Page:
This realization had implications way beyond my yoga mat.

I knew how to set my sights on a goal. I’d start out with gusto — burning bright like a fiery comet. But I was always subject to the fizzle factor. I’d abandon myself at the first sign of trouble. Over-doing led to overwhelm led to over over-the-top anxiety levels, chronic stress-related illness and often some sort of burnout.

I had to learn how to pace myself so I could stay observant of my thoughts and actions. I had to learn how to listen to my body (still working on that one). I had to respect my limitations and uncover their hidden lessons.

The mention of the Girl Scouts piqued my curiousity, so I visited the Girl Scouts of America website.

Turns out that the Yoga Sutras are not that different in concept from the Girl Scouts’ values. Junior Girl Scouts even earn a special badge called “Practice With Purpose.” The award is earned by “setting a goal, increasing endurance, building strength, and practice, practice practice!”

The Girl Scout Promise is worth reading, and below are a few highlights from it.

I will “do my best to stay courageous and strong…and to take responsibility for what I say and do…to respect myself and others and to use my resources wisely.”

My time, attention and energy are among my most valued resources. Practicing yoga at a pace that allows for discipline, critical thinking and understanding is one of the many ways I stay with myself.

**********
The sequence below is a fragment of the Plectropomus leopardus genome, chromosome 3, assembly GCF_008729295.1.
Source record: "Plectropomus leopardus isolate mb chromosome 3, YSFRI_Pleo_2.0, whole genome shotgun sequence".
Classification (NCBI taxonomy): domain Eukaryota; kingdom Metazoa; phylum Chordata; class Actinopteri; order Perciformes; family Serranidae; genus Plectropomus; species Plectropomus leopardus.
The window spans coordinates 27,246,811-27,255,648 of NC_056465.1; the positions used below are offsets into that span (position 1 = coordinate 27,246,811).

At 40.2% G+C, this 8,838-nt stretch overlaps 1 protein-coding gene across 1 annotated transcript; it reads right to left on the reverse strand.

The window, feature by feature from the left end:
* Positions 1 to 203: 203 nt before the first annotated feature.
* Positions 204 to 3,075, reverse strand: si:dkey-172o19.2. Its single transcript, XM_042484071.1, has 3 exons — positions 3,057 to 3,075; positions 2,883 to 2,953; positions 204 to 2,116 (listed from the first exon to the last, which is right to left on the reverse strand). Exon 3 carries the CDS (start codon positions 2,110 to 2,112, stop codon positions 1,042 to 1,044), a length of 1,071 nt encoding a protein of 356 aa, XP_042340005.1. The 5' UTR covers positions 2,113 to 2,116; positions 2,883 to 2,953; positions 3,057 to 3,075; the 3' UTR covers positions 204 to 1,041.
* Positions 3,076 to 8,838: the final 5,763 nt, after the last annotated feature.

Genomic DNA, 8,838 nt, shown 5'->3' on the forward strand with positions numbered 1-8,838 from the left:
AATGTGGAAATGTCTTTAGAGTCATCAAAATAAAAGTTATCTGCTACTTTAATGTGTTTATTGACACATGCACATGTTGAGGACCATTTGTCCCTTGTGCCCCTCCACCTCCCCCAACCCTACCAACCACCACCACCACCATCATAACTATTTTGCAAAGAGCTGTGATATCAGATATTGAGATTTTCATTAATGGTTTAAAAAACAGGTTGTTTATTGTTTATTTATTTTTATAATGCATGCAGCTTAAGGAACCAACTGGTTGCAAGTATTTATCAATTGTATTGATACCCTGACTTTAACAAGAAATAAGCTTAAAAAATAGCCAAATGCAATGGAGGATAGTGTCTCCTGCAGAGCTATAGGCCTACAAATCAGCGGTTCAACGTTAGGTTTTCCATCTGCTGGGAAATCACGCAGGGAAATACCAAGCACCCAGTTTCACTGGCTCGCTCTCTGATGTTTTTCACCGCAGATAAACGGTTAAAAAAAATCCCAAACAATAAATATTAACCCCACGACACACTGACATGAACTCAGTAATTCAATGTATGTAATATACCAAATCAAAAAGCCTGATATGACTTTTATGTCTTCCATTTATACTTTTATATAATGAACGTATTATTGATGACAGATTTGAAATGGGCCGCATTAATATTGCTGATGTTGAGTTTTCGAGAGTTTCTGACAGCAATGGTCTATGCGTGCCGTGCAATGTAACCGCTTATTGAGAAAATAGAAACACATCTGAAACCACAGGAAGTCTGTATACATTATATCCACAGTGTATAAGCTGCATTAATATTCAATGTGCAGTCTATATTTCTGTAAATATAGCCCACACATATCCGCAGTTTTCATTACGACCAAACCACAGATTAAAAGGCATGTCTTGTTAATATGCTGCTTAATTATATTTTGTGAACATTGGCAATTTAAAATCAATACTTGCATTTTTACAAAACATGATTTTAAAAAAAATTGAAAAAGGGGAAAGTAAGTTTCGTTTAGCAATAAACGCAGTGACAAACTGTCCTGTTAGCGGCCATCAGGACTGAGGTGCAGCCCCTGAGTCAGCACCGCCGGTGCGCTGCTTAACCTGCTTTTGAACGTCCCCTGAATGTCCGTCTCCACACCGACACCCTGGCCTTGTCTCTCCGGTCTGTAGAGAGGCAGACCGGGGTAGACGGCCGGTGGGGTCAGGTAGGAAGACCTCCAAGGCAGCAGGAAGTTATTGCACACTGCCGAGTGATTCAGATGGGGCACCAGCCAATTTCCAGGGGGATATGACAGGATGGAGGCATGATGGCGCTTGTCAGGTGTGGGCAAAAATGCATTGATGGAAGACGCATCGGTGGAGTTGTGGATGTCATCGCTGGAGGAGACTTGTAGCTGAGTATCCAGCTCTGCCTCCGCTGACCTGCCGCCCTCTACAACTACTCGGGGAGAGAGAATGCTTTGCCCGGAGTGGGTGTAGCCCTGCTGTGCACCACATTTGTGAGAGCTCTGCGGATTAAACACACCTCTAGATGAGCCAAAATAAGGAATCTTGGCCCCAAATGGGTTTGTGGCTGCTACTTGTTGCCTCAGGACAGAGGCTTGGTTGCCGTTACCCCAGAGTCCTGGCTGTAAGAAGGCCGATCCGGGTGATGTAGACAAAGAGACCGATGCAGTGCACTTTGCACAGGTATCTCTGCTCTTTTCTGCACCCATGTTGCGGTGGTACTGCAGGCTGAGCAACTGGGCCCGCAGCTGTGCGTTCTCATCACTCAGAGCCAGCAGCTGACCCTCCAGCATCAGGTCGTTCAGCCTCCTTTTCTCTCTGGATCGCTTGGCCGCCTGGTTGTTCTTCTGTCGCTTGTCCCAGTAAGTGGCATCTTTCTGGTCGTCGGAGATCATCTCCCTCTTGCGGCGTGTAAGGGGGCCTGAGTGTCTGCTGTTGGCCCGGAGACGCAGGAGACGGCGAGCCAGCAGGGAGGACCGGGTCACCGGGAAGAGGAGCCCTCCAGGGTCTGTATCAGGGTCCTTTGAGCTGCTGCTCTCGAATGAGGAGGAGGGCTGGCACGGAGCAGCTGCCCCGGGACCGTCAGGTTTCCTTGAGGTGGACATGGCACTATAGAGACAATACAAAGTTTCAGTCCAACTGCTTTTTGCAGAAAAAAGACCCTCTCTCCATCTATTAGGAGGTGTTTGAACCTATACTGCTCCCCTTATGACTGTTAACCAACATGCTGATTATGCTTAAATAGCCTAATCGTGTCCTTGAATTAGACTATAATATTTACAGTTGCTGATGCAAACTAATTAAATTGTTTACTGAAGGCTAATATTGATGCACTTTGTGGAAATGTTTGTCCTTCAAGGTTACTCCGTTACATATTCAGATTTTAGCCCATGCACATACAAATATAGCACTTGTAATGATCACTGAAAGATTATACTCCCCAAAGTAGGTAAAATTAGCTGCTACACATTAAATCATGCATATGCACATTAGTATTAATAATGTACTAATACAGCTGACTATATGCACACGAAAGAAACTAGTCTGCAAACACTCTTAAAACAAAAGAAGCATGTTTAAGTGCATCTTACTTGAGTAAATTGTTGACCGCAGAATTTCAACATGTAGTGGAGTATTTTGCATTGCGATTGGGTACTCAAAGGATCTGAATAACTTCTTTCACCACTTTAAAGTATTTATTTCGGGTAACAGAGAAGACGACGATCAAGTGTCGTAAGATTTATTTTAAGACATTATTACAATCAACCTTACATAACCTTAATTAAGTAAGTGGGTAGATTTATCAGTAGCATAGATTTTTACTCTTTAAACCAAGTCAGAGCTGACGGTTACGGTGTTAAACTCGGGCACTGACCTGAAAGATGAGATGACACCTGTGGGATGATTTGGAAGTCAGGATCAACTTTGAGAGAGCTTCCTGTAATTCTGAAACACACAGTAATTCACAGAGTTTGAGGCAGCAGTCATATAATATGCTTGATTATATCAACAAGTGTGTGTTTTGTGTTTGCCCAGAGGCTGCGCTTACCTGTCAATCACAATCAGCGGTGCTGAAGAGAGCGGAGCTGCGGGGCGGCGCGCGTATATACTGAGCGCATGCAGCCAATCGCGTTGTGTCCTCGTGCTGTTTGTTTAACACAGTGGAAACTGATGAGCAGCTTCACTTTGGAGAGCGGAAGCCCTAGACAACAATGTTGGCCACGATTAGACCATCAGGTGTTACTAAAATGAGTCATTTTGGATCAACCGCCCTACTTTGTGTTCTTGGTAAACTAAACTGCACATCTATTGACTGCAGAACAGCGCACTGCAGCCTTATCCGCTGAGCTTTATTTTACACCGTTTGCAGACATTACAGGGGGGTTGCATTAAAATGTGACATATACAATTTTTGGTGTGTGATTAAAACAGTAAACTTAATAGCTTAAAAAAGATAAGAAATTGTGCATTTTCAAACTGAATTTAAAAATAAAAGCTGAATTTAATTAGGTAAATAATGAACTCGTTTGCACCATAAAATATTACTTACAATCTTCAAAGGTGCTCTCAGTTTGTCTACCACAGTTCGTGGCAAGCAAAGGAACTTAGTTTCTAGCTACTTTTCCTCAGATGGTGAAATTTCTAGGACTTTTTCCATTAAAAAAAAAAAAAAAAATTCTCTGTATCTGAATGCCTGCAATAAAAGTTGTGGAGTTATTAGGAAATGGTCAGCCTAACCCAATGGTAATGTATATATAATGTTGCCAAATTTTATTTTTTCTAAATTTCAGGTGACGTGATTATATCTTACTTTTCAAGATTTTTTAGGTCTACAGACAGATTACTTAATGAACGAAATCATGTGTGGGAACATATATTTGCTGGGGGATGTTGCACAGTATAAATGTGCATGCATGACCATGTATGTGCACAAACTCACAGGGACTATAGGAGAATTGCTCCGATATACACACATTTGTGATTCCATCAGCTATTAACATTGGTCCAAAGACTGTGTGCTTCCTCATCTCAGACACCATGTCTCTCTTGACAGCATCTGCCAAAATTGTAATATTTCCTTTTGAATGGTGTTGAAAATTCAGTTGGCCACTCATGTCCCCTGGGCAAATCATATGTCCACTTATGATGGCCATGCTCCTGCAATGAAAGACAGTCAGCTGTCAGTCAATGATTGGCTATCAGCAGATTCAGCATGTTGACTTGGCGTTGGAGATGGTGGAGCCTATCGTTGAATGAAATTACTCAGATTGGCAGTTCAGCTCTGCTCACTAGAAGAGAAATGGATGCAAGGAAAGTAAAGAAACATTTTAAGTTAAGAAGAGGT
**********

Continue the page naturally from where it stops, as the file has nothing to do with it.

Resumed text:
It isn’t always easy. In fact, it’s almost never easy – most things that contribute to our positive change aren’t.

The excitement of reaching for the stars might get me going. But it’s yoga’s exploration of inner space that keeps me moving toward true and lasting transformation.

 

How massage transformed my pain

massagepublicity1In 1999, I enrolled as an adult student at The University of Memphis to complete my undergraduate degree in journalism.  I had visions of righting the world’s wrongs through investigative reporting.

But first, I had deadlines to meet. Not just school deadlines — family deadlines, work deadlines, personal deadlines.

Trying to do it all at once came with a price. The constant anxiety led to shortness of breath and a recurring pain in my neck, shoulders and arm. I was irritable during the day and sleepless at night.

That’s when I began studying yoga, a practice that eventually led me to open Evergreen Yoga Center.